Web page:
Defect Hunting in Halide Perovskites
Non-radiative recombination of electronic charge carriers in a semiconductor via defect states can strongly limit the performance of optoelectronic device such as solar cells. Therefore, detecting and characterizing deep defect states in the band gap of semiconductors is important for identifying limiting factors in electronic devices, and constitutes a necessary step for further device development, as well as presenting often a technical and scientific challenge. Direct detection of defects in halide perovskites (HaPs) by standard methods utilizing optical excitation is quite challenging, due to the relatively low density of defects present in these family of materials (£ 1015 cm-3).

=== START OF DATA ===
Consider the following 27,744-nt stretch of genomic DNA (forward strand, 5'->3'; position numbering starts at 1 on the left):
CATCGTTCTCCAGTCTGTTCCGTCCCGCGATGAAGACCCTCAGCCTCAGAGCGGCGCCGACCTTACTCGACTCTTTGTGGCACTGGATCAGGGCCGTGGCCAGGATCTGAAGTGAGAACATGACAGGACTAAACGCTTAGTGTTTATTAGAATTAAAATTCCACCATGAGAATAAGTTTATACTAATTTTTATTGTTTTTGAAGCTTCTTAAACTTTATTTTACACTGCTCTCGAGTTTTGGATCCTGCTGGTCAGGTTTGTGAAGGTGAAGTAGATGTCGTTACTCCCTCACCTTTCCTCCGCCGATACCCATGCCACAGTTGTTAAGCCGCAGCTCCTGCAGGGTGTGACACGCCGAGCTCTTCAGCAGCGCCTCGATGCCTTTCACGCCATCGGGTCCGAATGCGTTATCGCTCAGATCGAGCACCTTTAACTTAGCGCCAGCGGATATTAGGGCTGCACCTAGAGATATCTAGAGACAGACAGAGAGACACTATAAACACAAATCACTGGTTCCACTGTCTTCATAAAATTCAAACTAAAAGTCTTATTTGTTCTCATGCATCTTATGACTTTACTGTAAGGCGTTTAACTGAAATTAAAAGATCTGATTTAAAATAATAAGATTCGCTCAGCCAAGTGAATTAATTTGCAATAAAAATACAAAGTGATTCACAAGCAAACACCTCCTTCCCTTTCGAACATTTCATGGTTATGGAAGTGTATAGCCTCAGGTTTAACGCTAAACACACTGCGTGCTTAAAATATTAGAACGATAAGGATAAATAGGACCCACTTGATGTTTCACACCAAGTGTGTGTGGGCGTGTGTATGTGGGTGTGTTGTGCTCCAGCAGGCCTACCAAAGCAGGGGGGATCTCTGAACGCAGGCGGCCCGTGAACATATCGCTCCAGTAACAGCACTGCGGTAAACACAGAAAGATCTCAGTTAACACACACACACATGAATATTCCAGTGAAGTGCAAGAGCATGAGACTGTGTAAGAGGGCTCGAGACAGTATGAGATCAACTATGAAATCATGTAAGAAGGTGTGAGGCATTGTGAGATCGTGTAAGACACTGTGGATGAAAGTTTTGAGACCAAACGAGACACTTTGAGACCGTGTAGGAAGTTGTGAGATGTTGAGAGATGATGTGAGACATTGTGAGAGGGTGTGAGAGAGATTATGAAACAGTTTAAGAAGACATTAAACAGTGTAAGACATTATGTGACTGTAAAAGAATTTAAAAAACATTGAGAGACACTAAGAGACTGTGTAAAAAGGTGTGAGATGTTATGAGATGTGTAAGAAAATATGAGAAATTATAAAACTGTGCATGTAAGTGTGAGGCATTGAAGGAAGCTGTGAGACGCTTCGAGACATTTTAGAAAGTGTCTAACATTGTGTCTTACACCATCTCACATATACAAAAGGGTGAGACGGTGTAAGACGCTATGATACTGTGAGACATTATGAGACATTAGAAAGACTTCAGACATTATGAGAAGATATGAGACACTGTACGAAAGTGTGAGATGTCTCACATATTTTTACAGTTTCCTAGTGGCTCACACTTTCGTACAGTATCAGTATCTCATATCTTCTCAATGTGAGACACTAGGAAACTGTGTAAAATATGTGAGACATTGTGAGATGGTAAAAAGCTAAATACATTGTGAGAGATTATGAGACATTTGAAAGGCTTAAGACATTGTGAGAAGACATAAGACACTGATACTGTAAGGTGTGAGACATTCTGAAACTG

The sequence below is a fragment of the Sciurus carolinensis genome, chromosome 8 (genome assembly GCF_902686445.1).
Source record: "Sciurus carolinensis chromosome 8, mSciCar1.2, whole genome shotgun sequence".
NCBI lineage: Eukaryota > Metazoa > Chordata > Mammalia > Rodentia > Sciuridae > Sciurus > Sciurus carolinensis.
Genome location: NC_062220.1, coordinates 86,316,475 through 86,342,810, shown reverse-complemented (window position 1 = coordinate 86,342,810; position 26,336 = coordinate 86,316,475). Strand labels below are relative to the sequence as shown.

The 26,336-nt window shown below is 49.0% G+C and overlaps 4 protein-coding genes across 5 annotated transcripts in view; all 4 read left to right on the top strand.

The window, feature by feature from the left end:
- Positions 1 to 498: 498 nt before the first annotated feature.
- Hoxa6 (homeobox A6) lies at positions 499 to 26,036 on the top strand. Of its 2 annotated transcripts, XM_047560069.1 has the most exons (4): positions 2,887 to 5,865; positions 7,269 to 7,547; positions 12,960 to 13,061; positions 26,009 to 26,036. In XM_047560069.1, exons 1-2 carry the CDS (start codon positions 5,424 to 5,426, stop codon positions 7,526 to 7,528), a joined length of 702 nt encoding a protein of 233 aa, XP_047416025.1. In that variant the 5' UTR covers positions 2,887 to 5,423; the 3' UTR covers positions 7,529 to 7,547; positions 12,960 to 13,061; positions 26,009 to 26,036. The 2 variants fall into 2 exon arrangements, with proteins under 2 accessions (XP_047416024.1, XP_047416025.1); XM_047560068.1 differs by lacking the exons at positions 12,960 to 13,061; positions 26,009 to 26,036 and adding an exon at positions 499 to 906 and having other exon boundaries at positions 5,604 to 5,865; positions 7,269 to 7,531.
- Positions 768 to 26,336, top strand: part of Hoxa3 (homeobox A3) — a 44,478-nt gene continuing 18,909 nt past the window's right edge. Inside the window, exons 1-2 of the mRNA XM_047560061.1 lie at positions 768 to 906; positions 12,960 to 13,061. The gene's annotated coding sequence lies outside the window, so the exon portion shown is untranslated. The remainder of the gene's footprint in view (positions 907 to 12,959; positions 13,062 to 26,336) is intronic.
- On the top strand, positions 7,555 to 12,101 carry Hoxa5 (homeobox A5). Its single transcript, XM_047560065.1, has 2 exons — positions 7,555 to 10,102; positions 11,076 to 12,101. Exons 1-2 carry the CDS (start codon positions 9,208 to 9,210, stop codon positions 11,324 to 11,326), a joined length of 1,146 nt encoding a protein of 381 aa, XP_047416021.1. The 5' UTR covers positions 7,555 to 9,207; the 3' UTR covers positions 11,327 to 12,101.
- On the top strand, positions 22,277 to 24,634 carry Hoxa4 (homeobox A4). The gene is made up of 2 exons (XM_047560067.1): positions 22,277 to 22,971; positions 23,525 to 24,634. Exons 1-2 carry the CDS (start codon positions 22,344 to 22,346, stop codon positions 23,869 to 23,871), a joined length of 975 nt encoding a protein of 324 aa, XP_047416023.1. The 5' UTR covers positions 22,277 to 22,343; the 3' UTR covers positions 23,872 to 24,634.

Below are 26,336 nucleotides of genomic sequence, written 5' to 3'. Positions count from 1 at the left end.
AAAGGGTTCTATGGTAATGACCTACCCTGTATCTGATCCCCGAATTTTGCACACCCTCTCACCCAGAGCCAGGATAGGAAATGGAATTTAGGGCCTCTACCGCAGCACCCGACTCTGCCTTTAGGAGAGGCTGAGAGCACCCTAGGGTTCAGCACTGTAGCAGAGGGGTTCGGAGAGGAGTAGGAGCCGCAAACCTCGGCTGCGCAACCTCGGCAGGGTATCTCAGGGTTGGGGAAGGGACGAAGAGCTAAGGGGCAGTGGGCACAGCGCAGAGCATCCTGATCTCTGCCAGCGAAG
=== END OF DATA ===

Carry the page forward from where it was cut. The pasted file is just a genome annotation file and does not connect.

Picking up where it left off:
In this talk I will show how the use of a combination of high-sensitivity contactless techniques such as modulated surface photovoltage (SPV) and low-energy photoelectron spectroscopy, can directly probe the energetic location of defects in the bulk of Br-based wide-bandgap (Eg > 2eV) HaPs, and explain the significant open-circuit voltage losses in solar cells based on Br-based HaPs.
In addition, I will show how time-resolved SPV and time-resolved Photoluminescence provide complementary information on charge transfer kinetics and trapping/de-trapping mechanisms at different charge selective layers / HaP interfaces. A minimalistic kinetic model based only on rate equations has been developed for the simulation of SPV transients, allowing quantification of the density of interface traps and the hole transfer rate constants for different charge selective layers. Finally, I will show how these extracted quantities correlated very well with the resulting performance of the corresponding solar cells, and explain the recent world record photoconversion efficiency of perovskite / silicon tandem solar cells.
תאריך עדכון אחרון : 20/12/2021